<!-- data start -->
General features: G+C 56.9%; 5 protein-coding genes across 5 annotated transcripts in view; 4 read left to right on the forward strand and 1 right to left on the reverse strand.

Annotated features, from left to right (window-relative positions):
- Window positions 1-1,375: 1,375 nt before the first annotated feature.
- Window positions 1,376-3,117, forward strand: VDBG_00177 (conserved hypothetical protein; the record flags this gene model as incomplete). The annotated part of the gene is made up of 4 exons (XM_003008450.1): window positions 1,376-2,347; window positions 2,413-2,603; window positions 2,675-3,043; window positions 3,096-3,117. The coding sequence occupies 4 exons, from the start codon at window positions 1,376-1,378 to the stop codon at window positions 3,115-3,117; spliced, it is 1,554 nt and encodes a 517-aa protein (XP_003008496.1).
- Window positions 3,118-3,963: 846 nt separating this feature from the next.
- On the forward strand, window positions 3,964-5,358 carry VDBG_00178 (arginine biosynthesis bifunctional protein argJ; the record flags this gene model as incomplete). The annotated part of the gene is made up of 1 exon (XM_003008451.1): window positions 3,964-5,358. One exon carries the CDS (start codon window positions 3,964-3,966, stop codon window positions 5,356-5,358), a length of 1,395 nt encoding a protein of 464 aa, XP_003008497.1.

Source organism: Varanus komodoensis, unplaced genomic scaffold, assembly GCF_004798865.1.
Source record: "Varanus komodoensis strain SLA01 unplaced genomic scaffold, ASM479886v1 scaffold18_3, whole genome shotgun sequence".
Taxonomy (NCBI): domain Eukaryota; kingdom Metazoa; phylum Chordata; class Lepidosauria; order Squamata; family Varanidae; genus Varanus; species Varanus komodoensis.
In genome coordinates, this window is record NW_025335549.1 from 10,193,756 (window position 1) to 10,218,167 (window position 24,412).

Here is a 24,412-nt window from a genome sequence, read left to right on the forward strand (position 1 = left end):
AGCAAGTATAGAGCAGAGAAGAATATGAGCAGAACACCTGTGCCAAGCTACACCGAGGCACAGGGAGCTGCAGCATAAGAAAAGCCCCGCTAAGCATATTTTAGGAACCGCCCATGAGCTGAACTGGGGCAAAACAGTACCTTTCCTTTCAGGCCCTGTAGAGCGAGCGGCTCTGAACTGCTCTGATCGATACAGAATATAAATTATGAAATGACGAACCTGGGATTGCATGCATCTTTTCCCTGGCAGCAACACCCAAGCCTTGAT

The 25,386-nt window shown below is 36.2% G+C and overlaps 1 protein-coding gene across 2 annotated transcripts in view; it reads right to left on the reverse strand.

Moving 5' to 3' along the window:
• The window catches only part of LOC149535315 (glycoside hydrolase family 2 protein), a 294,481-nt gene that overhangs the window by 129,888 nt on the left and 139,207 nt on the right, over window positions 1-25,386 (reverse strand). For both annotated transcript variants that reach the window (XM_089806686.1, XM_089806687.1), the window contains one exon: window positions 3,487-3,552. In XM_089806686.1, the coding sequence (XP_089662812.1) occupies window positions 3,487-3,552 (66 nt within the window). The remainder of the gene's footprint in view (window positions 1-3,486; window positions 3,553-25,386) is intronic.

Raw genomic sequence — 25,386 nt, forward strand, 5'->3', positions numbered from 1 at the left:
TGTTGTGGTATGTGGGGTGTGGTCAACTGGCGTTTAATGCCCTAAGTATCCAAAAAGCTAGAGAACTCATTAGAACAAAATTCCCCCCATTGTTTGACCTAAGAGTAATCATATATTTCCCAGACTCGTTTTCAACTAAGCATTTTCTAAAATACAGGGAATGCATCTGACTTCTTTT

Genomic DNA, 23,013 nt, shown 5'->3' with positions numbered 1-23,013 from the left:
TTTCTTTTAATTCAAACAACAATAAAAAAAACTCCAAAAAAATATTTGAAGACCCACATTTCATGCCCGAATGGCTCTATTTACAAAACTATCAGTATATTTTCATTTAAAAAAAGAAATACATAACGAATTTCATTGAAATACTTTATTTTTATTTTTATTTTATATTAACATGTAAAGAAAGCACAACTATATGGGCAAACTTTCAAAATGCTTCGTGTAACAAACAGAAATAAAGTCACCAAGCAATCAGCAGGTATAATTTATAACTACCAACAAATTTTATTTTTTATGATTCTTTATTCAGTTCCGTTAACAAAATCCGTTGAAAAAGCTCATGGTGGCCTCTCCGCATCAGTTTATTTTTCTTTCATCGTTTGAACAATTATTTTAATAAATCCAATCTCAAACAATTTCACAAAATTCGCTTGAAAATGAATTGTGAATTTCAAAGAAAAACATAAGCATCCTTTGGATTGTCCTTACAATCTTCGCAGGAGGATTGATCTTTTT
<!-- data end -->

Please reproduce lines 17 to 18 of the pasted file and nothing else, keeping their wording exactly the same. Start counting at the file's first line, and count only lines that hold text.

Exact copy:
TGTTGTGGTATGTGGGGTGTGGTCAACTGGCGTTTAATGCCCTAAGTATCCAAAAAGCTAGAGAACTCATTAGAACAAAATTCCCCCCATTGTTTGACCTAAGAGTAATCATATATTTCCCAGACTCGTTTTCAACTAAGCATTTTCTAAAATACAGGGAATGCATCTGACTTCTTTT

Genomic DNA, 23,013 nt, shown 5'->3' with positions numbered 1-23,013 from the left: